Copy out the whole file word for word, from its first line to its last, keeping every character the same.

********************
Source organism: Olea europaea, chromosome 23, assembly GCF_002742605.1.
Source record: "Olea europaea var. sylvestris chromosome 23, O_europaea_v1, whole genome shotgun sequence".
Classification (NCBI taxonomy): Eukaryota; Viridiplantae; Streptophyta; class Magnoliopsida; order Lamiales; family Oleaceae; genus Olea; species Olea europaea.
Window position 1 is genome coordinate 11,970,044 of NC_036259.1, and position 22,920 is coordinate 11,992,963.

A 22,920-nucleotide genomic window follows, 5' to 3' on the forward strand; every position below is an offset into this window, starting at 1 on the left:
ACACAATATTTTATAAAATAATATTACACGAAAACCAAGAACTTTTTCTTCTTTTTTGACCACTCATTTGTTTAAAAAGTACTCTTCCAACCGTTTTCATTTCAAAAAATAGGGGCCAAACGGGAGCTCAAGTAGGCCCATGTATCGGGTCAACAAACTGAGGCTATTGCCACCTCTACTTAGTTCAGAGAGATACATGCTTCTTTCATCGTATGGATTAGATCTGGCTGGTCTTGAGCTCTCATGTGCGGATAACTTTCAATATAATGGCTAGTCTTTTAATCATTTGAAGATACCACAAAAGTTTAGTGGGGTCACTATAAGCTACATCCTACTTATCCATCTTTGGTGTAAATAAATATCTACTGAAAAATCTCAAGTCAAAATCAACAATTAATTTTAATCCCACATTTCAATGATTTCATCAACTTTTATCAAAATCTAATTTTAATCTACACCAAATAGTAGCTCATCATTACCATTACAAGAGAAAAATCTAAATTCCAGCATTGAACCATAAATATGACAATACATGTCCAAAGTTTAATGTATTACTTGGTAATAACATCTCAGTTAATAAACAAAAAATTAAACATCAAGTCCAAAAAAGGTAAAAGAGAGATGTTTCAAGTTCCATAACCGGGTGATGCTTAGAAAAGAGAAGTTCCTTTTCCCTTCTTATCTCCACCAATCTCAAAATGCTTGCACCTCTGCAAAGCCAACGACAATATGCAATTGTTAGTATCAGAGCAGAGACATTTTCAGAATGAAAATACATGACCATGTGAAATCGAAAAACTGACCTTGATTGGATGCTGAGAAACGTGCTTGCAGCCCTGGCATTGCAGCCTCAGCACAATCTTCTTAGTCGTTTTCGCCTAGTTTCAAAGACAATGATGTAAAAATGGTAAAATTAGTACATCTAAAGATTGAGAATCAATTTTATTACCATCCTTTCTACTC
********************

Source organism: Olea europaea, chromosome 23, assembly GCF_002742605.1.
Source record: "Olea europaea var. sylvestris chromosome 23, O_europaea_v1, whole genome shotgun sequence".
Classification (NCBI taxonomy): Eukaryota; Viridiplantae; Streptophyta; class Magnoliopsida; order Lamiales; family Oleaceae; genus Olea; species Olea europaea.
Window position 1 is genome coordinate 11,970,044 of NC_036259.1, and position 22,920 is coordinate 11,992,963.

A 22,920-nucleotide genomic window follows, 5' to 3' on the forward strand; every position below is an offset into this window, starting at 1 on the left:
ACACAATATTTTATAAAATAATATTACACGAAAACCAAGAACTTTTTCTTCTTTTTTGACCACTCATTTGTTTAAAAAGTACTCTTCCAACCGTTTTCATTTCAAAAAATAGGGGCCAAACGGGAGCTCAAGTAGGCCCATGTATCGGGTCAACAAACTGAGGCTATTGCCACCTCTACTTAGTTCAGAGAGATACATGCTTCTTTCATCGTATGGATTAGATCTGGCTGGTCTTGAGCTCTCATGTGCGGATAACTTTCAATATAATGGCTAGTCTTTTAATCATTTGAAGATACCACAAAAGTTTAGTGGGGTCACTATAAGCTACATCCTACTTATCCATCTTTGGTGTAAATAAATATCTACTGAAAAATCTCAAGTCAAAATCAACAATTAATTTTAATCCCACATTTCAATGATTTCATCAACTTTTATCAAAATCTAATTTTAATCTACACCAAATAGTAGCTCATCATTACCATTACAAGAGAAAAATCTAAATTCCAGCATTGAACCATAAATATGACAATACATGTCCAAAGTTTAATGTATTACTTGGTAATAACATCTCAGTTAATAAACAAAAAATTAAACATCAAGTCCAAAAAAGGTAAAAGAGAGATGTTTCAAGTTCCATAACCGGGTGATGCTTAGAAAAGAGAAGTTCCTTTTCCCTTCTTATCTCCACCAATCTCAAAATGCTTGCACCTCTGCAAAGCCAACGACAATATGCAATTGTTAGTATCAGAGCAGAGACATTTTCAGAATGAAAATACATGACCATGTGAAATCGAAAAACTGACCTTGATTGGATGCTGAGAAACGTGCTTGCAGCCCTGGCATTGCAGCCTCAGCACAATCTTCTTAGTCGTTTTCGCCTAGTTTCAAAGACAATGATGTAAAAATGGTAAAATTAGTACATCTAAAGATTGAGAATCAATTTTATTACCATCCTTTCTACTC